(Adapted from Different by Design by H. Dale Burke)
What is the element that’s so essential to the success of our marriage? Servanthood. Our model is Jesus Christ. By applying servant-love, husbands and wives can be freed to welcome the undiluted blessing of God on their marriage. Nowhere is the lofty desire to serve another person brought more quickly down to earth than in marriage. Nevertheless, the success of a marriage rests heavily on a couple’s ability to put this bit of wisdom into practice. The more intimate the relationship, the more important a servant-spirit becomes. As you read these verses, envision your marriage through this new paradigm for love –
“Do nothing from selfishness or empty conceit, but with humility of mind regard one another as more important than yourselves; do not merely look out for your own personal interests, but also for the interests of others” (Phil 2:3-4).
It is in the heart – the seat of our intellect, our feelings, and our will – that we invite the Lord of the universe to do that special work which will equip us to launch into a life of service to the one we love. When it comes to living in marriage, what husbands need in themselves and at the center of their marriage union is the heart of a servant. And, yes, the same holds true for wives.
No matter how the husband looks and acts in his role, he’ll only be effective if he has the heart of a servant. Likewise for the wife. A servant’s heart is the prime directive no matter what shape her roles and responsibilities take day by day. To be what God demands, spouses must first be servants. This requirement is at the core of both of their job descriptions. Your goal in serving is to meet the other person’s needs. To do that, you must first identify and understand those needs. Moreover, the servant-lover sees a need and simply does it. It consists of daily little acts that sweeten the relationship a little at a time.
Remember, Jesus the One who did not come to be served but to serve, is the example we need to follow (see Phil 2:5-11). Jesus Christ was both a real man and a servant, the model servant of all time. In His example, we can see that the word servant is not synonymous with terms like fake, wimp, insecure, indecisive, people pleaser, or victim.
To begin to serve, don’t focus first on behavior. Check the attitude that’s driving how you behave. The servant who honors God is real, genuine, authentic, and serving from the heart of humility.
Despite modern misconceptions, being a servant does not mean relegating yourself to a position of weakness. As a servant, you operate from a position of strength because you’re following the example of the all-powerful One who “existed in the form of God.” The best servants are those who know their strengths and know what they have to offer their spouses. The goal of a servant-husband or wife is to use whatever gifts, abilities, power, or position you possess to support and serve your spouse.
To serve well, a servant must be secure, not second-guessing, not perpetually wondering or worrying about what others are thinking. The secure husband can humbly serve his wife and not worry about what the world thinks of him. Likewise, the secure wife can respectfully follow the leadership of her husband even if her friends don’t understand or agree.
A lot of people think serving is analogous to being taken advantage of, that it’s a decision to become subservient to someone else. Serving is not about being taken; it’s about choosing to give. Servants like Jesus willingly suspend their rights, privileges, time, and agendas to meet their spouses’ needs. Unlike slaves, whose lives of servility are forced upon them, spouses who follow Jesus’ example make a deliberate decision to serve. And, in so doing, servants learn to make tough choices.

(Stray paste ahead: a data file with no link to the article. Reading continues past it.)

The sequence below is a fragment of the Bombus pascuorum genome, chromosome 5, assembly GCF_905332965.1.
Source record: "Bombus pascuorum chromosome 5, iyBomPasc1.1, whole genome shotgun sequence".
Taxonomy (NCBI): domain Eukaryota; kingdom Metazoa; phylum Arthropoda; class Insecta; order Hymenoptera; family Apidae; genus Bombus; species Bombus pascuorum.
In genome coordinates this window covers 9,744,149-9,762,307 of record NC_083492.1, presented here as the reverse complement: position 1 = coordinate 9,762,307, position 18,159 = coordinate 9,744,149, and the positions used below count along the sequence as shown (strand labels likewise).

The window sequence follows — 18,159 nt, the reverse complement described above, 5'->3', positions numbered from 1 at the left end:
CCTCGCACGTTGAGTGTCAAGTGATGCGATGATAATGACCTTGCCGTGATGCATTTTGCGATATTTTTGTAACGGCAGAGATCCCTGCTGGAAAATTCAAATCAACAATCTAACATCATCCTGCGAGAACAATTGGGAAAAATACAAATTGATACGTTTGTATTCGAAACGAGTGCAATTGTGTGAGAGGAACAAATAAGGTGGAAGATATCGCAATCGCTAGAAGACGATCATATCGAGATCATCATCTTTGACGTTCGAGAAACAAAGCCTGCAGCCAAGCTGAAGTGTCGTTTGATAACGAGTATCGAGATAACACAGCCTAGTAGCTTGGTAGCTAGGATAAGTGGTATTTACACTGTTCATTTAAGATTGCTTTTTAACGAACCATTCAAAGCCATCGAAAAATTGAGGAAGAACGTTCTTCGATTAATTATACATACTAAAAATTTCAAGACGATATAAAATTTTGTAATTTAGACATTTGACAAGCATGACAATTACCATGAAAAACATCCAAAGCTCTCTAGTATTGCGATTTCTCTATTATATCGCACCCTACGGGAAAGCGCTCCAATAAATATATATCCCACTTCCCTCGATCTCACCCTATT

Too often we fail to serve our spouses because we don’t take the time to learn their language. The way men and women think and process things can be dramatically different. You need to enter your spouse’s world and learn about those differences. Become a student of your spouse.
A common concern voiced is that my husband/wife is “going to walk all over me. I will be just a doormat.” But serving Jesus’ way does not demand that you become a doormat. Jesus became a willing sacrifice. What’s even more remarkable is that He came obediently to serve, knowing that this outcome (death on the cross) awaited Him. By becoming a willing sacrifice, He secured victory for those He came to serve. Always remember – the difference between a victim and a servant is as pronounced as the contrast between a doormat and a sacrifice. The doormat is a loser, but the one who willingly lays down his life for another is a hero. When we as men and women choose to lay it all on the line to serve the one we love, God honors our sacrificial, servant-love.
When you try to be a servant in marriage, the question of motivation comes up. If I’m serving strictly to please my spouse, or if my motive in serving is simply to get my mate to serve me, I’m in trouble over the long haul. What happens if I give and don’t get back? Chances are better than even that pretty soon I’ll stop giving. If, on the other hand, my primary motive is to glorify God through the way I love and serve my spouse, then even if he/she doesn’t respond, I keep serving. I know my Father in heaven is pleased with how I’m treating my spouse. And if my greatest motivation is to please my God and Savior, then I can keep on serving, keep on loving, keep on giving, knowing that my reward may never come on this planet. My perseverance also boosts the likelihood that my spouse will eventually take notice and respond in kind.
Truthfully, we are to serve one another in the marriage relationship even to the point of radical sacrifice!